Franklin now arranged highly favorable terms for the payment of our debt to France; negotiated a treaty with Sweden, the first power to welcome us into the family of nations; and also a treaty with Prussia, in which he incorporated a humane article against privateering, of which practice he always had the greatest abhorrence, denouncing it as “robbery” and “piracy.” On the 13th of May, 1784, the ratifications of a definitive treaty were interchanged between Mr. Hartley on the side of Great Britain, the Count de Vergennes, and Franklin and Jay. In relation to this event, Franklin writes to Charles Thompson, Secretary of Congress: “Thus the great and hazardous enterprise we have been engaged in is, God be praised, happily completed; an event I hardly expected I should live to see. A few years of peace, well improved, will restore and increase our strength; but our future safety will depend on our union and our virtue. Britain will be long watching for advantages, to recover what she has lost. If we do not convince the world that we are a nation to be depended on for fidelity in our treaties, if we appear negligent in paying our debts, and ungrateful to those who have served and befriended us, our reputation, and all the strength it is capable of procuring, will be lost, and fresh attacks upon us will be encouraged and promoted by better prospects of success.”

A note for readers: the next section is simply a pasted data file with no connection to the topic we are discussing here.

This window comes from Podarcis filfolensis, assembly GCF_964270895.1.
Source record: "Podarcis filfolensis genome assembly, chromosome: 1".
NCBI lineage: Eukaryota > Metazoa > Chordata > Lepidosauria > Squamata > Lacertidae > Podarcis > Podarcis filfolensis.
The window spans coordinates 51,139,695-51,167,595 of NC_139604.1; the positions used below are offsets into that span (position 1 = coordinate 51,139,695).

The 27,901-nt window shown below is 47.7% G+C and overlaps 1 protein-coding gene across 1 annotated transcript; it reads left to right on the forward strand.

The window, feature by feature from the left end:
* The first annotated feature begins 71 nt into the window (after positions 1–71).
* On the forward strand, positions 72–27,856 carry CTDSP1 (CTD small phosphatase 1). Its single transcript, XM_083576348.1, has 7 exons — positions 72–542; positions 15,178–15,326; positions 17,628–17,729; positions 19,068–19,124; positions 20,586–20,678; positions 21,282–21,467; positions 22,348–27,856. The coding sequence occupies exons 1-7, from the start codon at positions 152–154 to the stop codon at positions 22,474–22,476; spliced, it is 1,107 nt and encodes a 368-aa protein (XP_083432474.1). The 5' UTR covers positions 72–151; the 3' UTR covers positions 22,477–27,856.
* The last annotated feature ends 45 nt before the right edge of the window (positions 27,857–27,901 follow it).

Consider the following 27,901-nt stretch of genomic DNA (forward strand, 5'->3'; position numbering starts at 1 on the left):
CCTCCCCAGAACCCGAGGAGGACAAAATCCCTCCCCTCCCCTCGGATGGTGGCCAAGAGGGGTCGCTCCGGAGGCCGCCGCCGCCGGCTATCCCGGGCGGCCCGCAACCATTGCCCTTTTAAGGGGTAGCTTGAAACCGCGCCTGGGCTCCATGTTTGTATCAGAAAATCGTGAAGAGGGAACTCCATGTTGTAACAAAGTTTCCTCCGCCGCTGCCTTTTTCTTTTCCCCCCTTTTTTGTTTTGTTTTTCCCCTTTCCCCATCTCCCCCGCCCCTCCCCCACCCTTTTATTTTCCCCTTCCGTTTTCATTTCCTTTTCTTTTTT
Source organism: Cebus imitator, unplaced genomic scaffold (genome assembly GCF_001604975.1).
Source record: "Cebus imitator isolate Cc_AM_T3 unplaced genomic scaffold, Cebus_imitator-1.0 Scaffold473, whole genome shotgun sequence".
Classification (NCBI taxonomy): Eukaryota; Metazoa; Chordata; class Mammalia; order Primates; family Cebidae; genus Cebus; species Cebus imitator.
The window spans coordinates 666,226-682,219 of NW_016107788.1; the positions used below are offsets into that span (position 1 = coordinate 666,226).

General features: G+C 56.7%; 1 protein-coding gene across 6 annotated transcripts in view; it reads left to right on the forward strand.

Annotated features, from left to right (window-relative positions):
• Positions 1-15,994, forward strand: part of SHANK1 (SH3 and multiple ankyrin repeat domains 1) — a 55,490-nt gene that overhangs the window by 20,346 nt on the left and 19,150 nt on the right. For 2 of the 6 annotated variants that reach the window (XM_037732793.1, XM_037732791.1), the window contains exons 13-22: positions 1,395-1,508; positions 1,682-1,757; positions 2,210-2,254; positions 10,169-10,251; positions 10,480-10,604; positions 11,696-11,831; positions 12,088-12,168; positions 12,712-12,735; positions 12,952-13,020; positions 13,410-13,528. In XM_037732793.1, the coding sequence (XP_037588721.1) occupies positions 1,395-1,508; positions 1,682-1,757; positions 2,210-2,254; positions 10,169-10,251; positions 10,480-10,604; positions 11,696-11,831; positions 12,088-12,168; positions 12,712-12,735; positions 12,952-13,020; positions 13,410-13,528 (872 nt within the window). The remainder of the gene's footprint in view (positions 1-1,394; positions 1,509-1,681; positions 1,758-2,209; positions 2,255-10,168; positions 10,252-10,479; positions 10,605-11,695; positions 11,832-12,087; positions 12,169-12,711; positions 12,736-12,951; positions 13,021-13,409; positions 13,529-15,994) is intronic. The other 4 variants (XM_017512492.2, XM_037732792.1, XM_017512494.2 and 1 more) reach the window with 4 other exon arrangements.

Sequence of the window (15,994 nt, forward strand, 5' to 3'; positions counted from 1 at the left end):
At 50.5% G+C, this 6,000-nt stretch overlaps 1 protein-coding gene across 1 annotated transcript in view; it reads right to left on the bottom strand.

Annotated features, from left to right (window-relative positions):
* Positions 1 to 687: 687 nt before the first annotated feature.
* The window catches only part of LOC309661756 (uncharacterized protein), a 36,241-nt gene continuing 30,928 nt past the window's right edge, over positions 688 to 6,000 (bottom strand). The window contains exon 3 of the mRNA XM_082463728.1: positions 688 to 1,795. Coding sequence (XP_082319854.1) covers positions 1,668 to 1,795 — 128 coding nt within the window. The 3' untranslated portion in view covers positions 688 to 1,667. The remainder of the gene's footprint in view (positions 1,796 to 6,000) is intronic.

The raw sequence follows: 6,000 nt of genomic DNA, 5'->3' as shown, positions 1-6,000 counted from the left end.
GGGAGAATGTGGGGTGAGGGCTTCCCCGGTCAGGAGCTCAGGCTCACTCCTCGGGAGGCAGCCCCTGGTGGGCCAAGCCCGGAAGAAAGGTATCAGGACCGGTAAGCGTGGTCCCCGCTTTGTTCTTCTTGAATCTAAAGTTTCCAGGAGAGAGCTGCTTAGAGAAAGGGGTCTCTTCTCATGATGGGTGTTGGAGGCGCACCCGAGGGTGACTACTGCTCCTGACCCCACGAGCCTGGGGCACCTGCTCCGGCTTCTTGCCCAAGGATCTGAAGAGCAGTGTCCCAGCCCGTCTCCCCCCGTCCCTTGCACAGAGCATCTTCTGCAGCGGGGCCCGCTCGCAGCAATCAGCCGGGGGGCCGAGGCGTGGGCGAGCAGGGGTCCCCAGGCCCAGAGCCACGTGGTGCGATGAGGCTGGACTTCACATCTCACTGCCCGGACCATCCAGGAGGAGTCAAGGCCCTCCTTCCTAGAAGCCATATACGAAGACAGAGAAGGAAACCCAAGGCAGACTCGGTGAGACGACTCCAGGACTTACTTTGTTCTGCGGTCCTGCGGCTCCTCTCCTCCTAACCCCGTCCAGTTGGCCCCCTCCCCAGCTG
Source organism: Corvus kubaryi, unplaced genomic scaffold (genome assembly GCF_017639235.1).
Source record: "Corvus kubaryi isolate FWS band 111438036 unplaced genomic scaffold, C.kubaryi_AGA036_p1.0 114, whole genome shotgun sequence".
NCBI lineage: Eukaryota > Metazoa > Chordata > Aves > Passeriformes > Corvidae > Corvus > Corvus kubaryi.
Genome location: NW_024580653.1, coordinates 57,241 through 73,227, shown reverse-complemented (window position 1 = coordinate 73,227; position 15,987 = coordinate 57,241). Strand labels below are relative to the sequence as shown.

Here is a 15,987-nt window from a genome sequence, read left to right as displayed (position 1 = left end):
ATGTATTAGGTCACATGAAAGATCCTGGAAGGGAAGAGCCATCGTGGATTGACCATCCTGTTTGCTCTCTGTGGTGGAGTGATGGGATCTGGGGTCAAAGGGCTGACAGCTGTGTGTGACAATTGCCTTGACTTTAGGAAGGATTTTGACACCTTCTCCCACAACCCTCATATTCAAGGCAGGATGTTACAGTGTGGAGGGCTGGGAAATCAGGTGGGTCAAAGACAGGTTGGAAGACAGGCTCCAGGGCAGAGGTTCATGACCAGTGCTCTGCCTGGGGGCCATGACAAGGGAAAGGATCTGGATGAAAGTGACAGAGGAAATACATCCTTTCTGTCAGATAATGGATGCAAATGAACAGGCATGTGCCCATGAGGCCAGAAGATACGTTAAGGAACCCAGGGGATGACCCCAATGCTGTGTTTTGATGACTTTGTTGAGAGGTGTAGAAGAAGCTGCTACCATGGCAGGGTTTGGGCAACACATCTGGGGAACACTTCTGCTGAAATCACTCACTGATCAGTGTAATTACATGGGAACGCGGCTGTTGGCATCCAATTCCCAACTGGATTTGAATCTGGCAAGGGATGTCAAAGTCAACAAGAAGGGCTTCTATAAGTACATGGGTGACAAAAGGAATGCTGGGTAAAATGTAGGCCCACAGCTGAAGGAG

At length, to Franklin's repeated applications for a recall, — applications which had long been unheeded, because Congress was well aware of his profound skill in diplomacy, his influence and his patriotic devotion,- a substitute at the French court was, in March 1785, appointed in Mr. Jefferson. “You have come to fill Dr. Franklin's place " '' some one asked. “O, no, sir!” replied Jefferson; “no man living can do that; but I am appointed to succeed him.”